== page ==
In the present modeling framework, we used the look-up tables developed by Kienast et al (2009) and applied them to a global land characteristics raster dataset in 1-km resolution. We restricted our final data set to 4 parameters: land use, elevation, slope, and urban area, and 15 ESS: “wildlife products,” “cultivated products,” “commercial forest products,” “transportation and housing,” “energy,” “climate regulation,” “natural hazard reduction,” “water regulation,” “waste treatment and nutrient cycling,” “erosion prevention,” “biological control,” “habitat function,” “aesthetic information,” “recreation and tourism,” and “cultural and artistic information” (Table 1).

Table 1

Binary links between land characteristics and ecosystem services: 0  =  indifferent role, 1  =  supportive role (based on Kienast et al 2009). (Table extended on next 2 pages.)


Land use data of the year 2008 were obtained from the MODIS land cover type product from the US Geological Survey (USGS 2009). Slope and elevation were mapped using the GTOPO30 global digital elevation model (USGS 1996), and urban area was derived from the population data set of the Socioeconomic Data and Application Centre (SEDAC 2010).

In order to determine the capacity of each grid cell (1 km2) to provide the selected ESS, we first checked which of the 4 pixel characteristics (land use, elevation, slope, urban area) potentially supports a service (“1” in Table 1). If only one land characteristic supports the service, the resulting capacity is “1”; if all 4 characteristics support the service the resulting capacity is “4.” The term capacity (ranging from 1 to 4 for each service) does not express any amounts (tons, financial value) of an ESS, but rather a score that this service is likely to be supported by the land characteristics of the grid cell. Subsequently we added the “capacity” values for all 15 ESS per grid cell and obtained a final proxy (ESScap) expressing to what degree the land characteristics of the cell support the 15 selected services. If ESScap is high (maximum obtained 39), many services are strongly supported. If ESScap is low (minimum obtained 13), support for the selected 15 services is very limited. Consequently ESScap strongly correlates with the richness of ESS at a given cell of the earth's surface.

As a proxy for the global demand for ESS, we used population density data of the year 2010 from SEDAC (2010) at a resolution of 5 km.

We acknowledge that there are many conceptual problems inherent to this pragmatic approach. Our results, however, help to (1) illustrate that the spatial distribution of supply of and demand for ESS matters, (2) set up a preliminary framework for further refined analysis, and (3) distinguish different applications of how the ESS concept can influence spatial decision-making in mountain regions.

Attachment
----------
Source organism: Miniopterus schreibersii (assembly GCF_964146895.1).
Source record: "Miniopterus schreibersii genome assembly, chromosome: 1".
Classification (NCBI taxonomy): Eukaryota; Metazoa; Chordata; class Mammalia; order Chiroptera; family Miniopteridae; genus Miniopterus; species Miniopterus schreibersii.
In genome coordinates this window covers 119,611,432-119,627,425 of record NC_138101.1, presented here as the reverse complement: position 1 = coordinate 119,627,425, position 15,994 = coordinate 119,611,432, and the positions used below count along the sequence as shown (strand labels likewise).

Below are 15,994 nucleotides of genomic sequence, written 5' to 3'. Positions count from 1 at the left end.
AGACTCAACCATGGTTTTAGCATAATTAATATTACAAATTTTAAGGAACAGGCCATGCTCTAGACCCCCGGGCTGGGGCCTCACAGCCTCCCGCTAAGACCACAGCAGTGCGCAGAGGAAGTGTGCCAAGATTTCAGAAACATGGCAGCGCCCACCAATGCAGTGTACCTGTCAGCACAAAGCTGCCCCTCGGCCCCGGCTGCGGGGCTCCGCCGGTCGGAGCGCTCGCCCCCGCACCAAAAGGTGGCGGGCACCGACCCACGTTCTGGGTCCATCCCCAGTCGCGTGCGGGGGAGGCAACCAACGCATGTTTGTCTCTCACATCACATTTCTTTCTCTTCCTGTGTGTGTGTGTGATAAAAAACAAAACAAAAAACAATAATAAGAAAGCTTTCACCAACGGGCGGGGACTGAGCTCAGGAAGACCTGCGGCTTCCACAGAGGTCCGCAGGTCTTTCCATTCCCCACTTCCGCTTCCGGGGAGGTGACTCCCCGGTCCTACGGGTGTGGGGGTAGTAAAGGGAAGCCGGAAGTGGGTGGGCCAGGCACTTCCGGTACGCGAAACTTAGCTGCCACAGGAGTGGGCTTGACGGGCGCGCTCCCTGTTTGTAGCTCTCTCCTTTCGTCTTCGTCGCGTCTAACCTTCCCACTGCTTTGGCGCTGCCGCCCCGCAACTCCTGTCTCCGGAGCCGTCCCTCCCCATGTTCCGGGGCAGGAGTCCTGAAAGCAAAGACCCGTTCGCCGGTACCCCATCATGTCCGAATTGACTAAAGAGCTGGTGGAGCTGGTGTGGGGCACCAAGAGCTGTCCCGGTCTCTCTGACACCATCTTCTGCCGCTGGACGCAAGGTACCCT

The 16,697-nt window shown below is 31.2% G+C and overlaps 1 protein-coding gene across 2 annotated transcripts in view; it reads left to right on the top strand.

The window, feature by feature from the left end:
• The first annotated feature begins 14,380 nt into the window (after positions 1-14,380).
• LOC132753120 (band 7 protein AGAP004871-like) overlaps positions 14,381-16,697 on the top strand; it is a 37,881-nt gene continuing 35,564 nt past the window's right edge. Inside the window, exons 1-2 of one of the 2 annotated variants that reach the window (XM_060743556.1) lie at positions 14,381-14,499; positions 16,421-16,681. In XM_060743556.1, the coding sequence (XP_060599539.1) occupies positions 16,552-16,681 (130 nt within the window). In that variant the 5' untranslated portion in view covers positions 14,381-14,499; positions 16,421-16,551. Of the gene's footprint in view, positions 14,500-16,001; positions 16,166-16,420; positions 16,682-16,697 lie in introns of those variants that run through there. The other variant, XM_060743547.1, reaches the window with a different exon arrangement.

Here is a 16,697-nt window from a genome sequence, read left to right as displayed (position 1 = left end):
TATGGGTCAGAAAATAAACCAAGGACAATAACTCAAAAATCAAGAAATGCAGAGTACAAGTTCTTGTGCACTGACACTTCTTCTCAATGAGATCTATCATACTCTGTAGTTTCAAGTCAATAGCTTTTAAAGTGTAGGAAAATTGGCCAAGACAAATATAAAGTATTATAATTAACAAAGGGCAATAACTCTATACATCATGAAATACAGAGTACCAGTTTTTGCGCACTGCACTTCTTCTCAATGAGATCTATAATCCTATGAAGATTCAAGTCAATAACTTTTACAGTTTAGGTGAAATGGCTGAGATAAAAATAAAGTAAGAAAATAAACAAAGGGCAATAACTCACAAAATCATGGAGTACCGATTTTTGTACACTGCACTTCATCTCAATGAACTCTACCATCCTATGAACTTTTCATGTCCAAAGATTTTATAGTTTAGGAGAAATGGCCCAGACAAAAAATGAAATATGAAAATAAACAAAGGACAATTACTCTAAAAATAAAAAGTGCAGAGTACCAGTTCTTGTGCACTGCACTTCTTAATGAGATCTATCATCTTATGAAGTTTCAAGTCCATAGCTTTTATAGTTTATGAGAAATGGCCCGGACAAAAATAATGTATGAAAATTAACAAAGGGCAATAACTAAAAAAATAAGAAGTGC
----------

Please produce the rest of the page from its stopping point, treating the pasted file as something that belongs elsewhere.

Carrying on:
The map showing the capacity (ESScap) of land to provide terrestrial ESS at a global scale reveals that the highest values of ESScap coincides with mountain regions (Figure 3A). This is plausible, since mountain areas have the highest heterogeneity of land use characteristics, and ESScap primarily measures ESS richness. Especially mid-elevated sites at the border of mountain areas potentially support many different services, while the world's highest summits and plateaus carry less capacity to deliver ESS. Figure 3B shows the same map of ESS capacity (ESScap), but overlaid with the world's population of the year 2010. With regard to mountain areas, the population density is highest in the northern part of the Andes and in larger parts of the Himalaya (Figure 3C, D), at the borders of the mountain areas where the potential to supply many different ESS is high. By contrast, larger regions of the mountains in North America (Figure 3E, F) as well as in Europe are less densely populated. Thus, local demand for ESS—contrary to the supply—substantially varies throughout the world's ecosystems. One can distinguish mountain regions with a high capacity to supply ESS and a high local demand from mountain regions with high local supply and low local demand. This pattern may become even more pronounced in the future due to population dynamics: In mountain regions of developing countries, the population has increased a great deal in the last decades, such as by 25% in the Himalaya between 1991 and 2001 (Zutshi 2003). In contrast, many mountain regions in industrialized countries show marginalization tendencies over the past few decades; for example, more than a quarter of all municipalities in the Alps experienced a population decrease over the last 20 years (CIPRA 2007).

Figure 3

(A) Capacity of different mountain regions to provide ecosystem services (ESS). The maps display the proxy ESScap, measuring to what degree the 15 selected ESS are supported by the underlying land characteristics (see text for calculation details). (B) Population density data highlighting regions of high demand for ESS. (C) and (D) High supply of and high demand for ESS in the Himalaya. (E) and (F) High supply of and low demand for ESS in the mountains of North America.


While the approach shows that a spatially explicit application of the ESS concept can demonstrate the importance of mountain areas in supporting human wellbeing, the approach used here clearly needs further refinement. The binary links between ecosystem properties and the capacity to deliver services should be further elaborated with stakeholders to get a more accurate quantification of the spatially explicit assessments of the capacity to deliver services. We acknowledge that the population density is only a rough proxy for the demand for ESS.